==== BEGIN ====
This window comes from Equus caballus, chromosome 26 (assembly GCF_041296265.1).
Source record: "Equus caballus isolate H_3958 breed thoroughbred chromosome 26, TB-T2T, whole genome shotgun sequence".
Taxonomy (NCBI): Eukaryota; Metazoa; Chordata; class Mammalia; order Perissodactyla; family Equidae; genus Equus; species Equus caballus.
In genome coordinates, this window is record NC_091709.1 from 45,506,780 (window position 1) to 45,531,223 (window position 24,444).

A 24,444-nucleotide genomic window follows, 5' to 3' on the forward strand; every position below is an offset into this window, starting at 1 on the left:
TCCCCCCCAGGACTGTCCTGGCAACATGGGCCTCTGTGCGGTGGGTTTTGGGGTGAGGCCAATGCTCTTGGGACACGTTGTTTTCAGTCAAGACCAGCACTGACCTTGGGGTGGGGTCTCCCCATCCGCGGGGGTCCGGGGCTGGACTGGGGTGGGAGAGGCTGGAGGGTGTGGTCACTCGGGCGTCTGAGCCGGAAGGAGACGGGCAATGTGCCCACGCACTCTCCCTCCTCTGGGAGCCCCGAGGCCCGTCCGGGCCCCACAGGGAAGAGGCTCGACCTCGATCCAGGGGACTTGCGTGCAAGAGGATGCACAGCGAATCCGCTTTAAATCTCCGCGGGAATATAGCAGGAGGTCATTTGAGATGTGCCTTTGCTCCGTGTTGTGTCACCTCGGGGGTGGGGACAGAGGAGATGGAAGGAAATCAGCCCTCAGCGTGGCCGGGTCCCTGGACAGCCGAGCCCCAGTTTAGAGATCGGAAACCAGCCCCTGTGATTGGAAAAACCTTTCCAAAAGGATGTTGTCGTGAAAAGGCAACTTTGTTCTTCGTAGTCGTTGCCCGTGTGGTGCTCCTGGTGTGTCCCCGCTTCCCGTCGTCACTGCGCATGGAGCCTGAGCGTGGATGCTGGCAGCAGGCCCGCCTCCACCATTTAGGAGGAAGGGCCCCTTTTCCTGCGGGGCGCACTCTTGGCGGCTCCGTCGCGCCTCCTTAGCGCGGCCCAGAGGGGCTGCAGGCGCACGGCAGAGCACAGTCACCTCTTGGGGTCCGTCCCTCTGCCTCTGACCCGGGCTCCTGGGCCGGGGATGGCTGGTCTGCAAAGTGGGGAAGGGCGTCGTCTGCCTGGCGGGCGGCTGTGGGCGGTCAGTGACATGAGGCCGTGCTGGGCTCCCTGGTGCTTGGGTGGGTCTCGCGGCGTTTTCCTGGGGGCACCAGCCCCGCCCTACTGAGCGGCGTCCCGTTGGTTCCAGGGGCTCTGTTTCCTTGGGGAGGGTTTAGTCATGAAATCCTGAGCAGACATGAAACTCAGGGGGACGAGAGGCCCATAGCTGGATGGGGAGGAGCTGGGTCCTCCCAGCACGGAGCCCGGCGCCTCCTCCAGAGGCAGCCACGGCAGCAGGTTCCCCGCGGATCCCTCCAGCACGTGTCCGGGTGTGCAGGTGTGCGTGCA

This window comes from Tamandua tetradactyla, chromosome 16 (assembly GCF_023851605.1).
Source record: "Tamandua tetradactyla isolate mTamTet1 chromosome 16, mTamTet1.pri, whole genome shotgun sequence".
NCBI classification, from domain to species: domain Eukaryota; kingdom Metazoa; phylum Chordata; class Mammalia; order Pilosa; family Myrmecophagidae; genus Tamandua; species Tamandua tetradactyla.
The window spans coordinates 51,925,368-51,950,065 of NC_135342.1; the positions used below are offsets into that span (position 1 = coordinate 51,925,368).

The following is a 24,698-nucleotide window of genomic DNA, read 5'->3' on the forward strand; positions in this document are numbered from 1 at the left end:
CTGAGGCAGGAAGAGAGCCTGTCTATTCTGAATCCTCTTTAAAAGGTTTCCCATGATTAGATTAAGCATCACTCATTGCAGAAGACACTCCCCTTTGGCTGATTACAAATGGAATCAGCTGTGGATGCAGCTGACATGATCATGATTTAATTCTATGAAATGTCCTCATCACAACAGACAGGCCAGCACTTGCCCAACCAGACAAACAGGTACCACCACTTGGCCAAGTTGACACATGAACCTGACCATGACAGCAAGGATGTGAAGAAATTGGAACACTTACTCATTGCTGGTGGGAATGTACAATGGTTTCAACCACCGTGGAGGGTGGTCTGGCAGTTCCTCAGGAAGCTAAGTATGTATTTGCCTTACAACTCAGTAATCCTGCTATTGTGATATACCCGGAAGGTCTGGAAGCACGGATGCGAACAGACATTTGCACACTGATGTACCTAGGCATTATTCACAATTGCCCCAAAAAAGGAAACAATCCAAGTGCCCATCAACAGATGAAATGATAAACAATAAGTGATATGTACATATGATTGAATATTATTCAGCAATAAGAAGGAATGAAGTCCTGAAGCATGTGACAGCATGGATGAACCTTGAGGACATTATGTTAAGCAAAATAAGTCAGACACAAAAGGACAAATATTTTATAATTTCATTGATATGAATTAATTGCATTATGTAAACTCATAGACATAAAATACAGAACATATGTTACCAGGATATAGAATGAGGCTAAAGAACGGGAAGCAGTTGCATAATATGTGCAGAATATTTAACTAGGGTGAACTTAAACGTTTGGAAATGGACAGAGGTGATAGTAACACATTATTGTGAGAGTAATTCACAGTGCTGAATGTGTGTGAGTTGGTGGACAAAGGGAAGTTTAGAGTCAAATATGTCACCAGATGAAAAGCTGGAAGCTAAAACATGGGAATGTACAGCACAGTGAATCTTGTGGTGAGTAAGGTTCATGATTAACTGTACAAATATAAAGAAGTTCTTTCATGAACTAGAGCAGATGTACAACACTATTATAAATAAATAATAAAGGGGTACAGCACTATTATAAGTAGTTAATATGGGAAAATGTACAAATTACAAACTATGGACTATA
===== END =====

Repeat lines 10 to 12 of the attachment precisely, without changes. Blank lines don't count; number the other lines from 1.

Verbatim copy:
The window spans coordinates 51,925,368-51,950,065 of NC_135342.1; the positions used below are offsets into that span (position 1 = coordinate 51,925,368).

The following is a 24,698-nucleotide window of genomic DNA, read 5'->3' on the forward strand; positions in this document are numbered from 1 at the left end:
CTGAGGCAGGAAGAGAGCCTGTCTATTCTGAATCCTCTTTAAAAGGTTTCCCATGATTAGATTAAGCATCACTCATTGCAGAAGACACTCCCCTTTGGCTGATTACAAATGGAATCAGCTGTGGATGCAGCTGACATGATCATGATTTAATTCTATGAAATGTCCTCATCACAACAGACAGGCCAGCACTTGCCCAACCAGACAAACAGGTACCACCACTTGGCCAAGTTGACACATGAACCTGACCATGACAGCAAGGATGTGAAGAAATTGGAACACTTACTCATTGCTGGTGGGAATGTACAATGGTTTCAACCACCGTGGAGGGTGGTCTGGCAGTTCCTCAGGAAGCTAAGTATGTATTTGCCTTACAACTCAGTAATCCTGCTATTGTGATATACCCGGAAGGTCTGGAAGCACGGATGCGAACAGACATTTGCACACTGATGTACCTAGGCATTATTCACAATTGCCCCAAAAAAGGAAACAATCCAAGTGCCCATCAACAGATGAAATGATAAACAATAAGTGATATGTACATATGATTGAATATTATTCAGCAATAAGAAGGAATGAAGTCCTGAAGCATGTGACAGCATGGATGAACCTTGAGGACATTATGTTAAGCAAAATAAGTCAGACACAAAAGGACAAATATTTTATAATTTCATTGATATGAATTAATTGCATTATGTAAACTCATAGACATAAAATACAGAACATATGTTACCAGGATATAGAATGAGGCTAAAGAACGGGAAGCAGTTGCATAATATGTGCAGAATATTTAACTAGGGTGAACTTAAACGTTTGGAAATGGACAGAGGTGATAGTAACACATTATTGTGAGAGTAATTCACAGTGCTGAATGTGTGTGAGTTGGTGGACAAAGGGAAGTTTAGAGTCAAATATGTCACCAGATGAAAAGCTGGAAGCTAAAACATGGGAATGTACAGCACAGTGAATCTTGTGGTGAGTAAGGTTCATGATTAACTGTACAAATATAAAGAAGTTCTTTCATGAACTAGAGCAGATGTACAACACTATTATAAATAAATAATAAAGGGGTACAGCACTATTATAAGTAGTTAATATGGGAAAATGTACAAATTACAAACTATGGACTATA